Like the zinc-carbon cell, the alkaline-manganese cell consists of a zinc anode and manganese dioxide cathode. The electrolyte, however, is an aqueous solution of KOH (potassium hydroxide), hence the “alkaline” in the name. Unlike the acidic electrolyte in zinc-carbon cells, the KOH isn’t changed in the chemical reaction during discharge. As a result, cell conductivity remains almost constant during normal discharge. Thus, the terminal voltage during discharge remains more constant than for the zinc-carbon cell.
As in the zinc-carbon cell, graphite is mixed with the manganese dioxide cathode to improve conductivity. Also, “sacrificial” zinc powder can be added to the electrolyte to decrease self-discharge; the result is that the shelf life of an alkaline-manganese cell can be up to four years at room temperature, compared to about 1.5 years for a zinc-carbon cell.
Typically, an alkaline-manganese cell contains more densely packed active material, giving it greater capacity than a zinc-carbon cell. The lower internal resistance allows a higher rate of discharge. These characteristics make the alkaline-manganese cell more suitable (than zinc-carbon) for high-rate applications such as toys, cameras, lanterns, and locomotives.
While initially more expensive than zinc-carbon cells, the in-service cost of alkaline-manganese cells is typically about half that of zinc-carbon because of higher capacity and longer shelf life.
They’re also better than zinc-carbon for applications at low temperatures – which reduce the performance of any battery system. They are superior to zinc-carbon in any application where long standby life is important, such as a flashlight in your glove compartment. In any event, it’s important to have a regular schedule for examining and replacing dry cells in portable devices, to prevent electrolyte leakage from damaging your stuff.
The alkaline-manganese cell is manufactured in a steel jacket. While this makes the cell more resistant to leakage than zinc-carbon, leakage is still possible, especially if the cell is discharged past its useful service point, and/or left in equipment in a discharged condition. The KOH electrolyte that leaks out is hygroscopic (absorbs humidity), and can do serious damage to the equipment by spreading beyond the battery compartment.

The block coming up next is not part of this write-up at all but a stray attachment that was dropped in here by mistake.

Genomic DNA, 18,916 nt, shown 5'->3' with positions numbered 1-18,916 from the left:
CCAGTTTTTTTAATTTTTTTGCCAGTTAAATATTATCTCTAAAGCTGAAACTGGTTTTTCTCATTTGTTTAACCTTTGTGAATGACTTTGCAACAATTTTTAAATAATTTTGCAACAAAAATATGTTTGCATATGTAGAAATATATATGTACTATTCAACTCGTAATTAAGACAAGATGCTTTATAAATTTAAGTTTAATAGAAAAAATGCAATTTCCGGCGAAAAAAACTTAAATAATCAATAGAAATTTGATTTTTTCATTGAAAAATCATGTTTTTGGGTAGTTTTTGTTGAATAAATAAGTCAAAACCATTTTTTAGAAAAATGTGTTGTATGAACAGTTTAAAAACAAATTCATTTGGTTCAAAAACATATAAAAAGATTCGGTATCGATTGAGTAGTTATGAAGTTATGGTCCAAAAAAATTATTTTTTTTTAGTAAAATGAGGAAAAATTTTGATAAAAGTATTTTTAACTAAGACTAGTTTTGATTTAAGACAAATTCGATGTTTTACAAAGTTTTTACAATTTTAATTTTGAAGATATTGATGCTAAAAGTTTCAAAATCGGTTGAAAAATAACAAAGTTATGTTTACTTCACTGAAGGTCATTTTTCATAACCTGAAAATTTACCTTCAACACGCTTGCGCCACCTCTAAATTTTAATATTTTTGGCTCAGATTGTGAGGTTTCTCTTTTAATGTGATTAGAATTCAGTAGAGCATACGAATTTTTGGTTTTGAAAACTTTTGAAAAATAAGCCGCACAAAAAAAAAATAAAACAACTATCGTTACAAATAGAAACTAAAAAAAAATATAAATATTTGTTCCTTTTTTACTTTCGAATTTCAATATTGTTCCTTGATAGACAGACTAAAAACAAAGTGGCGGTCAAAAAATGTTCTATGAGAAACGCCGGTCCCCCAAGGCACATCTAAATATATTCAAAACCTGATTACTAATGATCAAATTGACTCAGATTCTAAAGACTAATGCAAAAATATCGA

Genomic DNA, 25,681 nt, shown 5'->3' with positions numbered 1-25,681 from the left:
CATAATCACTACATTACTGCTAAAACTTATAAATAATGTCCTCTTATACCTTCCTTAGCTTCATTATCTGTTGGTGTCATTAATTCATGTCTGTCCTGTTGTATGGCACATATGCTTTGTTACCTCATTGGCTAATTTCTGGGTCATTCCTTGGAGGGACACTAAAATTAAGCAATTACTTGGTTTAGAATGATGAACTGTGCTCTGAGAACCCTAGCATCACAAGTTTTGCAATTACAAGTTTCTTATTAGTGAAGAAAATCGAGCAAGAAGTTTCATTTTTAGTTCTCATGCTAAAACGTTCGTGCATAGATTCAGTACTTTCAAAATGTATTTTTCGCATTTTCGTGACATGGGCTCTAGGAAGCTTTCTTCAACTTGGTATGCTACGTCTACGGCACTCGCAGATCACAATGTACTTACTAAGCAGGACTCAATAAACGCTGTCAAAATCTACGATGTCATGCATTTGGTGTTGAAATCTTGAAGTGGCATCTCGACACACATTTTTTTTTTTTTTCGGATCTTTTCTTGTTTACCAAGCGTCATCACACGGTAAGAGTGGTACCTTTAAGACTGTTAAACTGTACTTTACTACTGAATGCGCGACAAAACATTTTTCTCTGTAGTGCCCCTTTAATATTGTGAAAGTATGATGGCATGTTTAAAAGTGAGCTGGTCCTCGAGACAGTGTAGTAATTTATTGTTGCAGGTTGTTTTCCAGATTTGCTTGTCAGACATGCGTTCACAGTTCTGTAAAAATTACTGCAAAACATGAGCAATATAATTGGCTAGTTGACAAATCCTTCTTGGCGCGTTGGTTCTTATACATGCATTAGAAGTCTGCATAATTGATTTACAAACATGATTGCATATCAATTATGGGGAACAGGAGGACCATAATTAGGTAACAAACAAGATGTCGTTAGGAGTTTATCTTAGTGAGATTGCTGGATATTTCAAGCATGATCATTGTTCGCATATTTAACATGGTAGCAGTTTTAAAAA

Do chargers for primary alkaline batteries work?
There are several “chargers” on the market for alkaline-manganese primary cells. Some users of these devices report success in extending the service life of their cells. There are some caveats, though:
- Many users report that cells leak after “charging,” usually a few days after they’ve been returned to the equipment. Reports are inconsistent on which brands are more prone to leakage, or what usage conditions contribute more to leakage.
- Sellers advise you to “recharge” alkaline-manganese cells before they’ve been discharged more than about 25% to 50%. Kind of frustrates the goal of getting more out of the cell.
- Recharging a primary cell can cause internal gassing, releasing hydrogen. Sellers of these devices give no theory of operation, or any other legitimate technical specs, but it appears that they achieve their magic by charging at a very low rate to minimize gassing. Pressure buildup from gassing and migration of KOH electrolyte to the steel jacket would contribute to the leakage.
- Some sellers claim to be able to recharge primary cells 70 times or more. Actual users report smaller numbers, but even those reports are inconsistent.
- In the absence of any discussion of the chemistry involved, I don’t believe that real charging takes place; that is, there is no regeneration of anode material or reversal of the normal discharge chemical reaction.
You may get a little extension of useful time, but you’re taking a chance. Do you want to put a recharged cell in your $300 noise-canceling headset, for a flight to LA, and have it leak over Chicago?
LITHIUM PRIMARY BATTERIES
The term “lithium”, when describing primary cells, refers to a staggering array of different chemistries. The most common chemistry in use for consumer products is Li-MnO2 (lithium-manganese dioxide), used in such popular button or coin cells as CR2016 or CR2032. You probably have one of those in your watch or your car’s keyless entrance transmitter.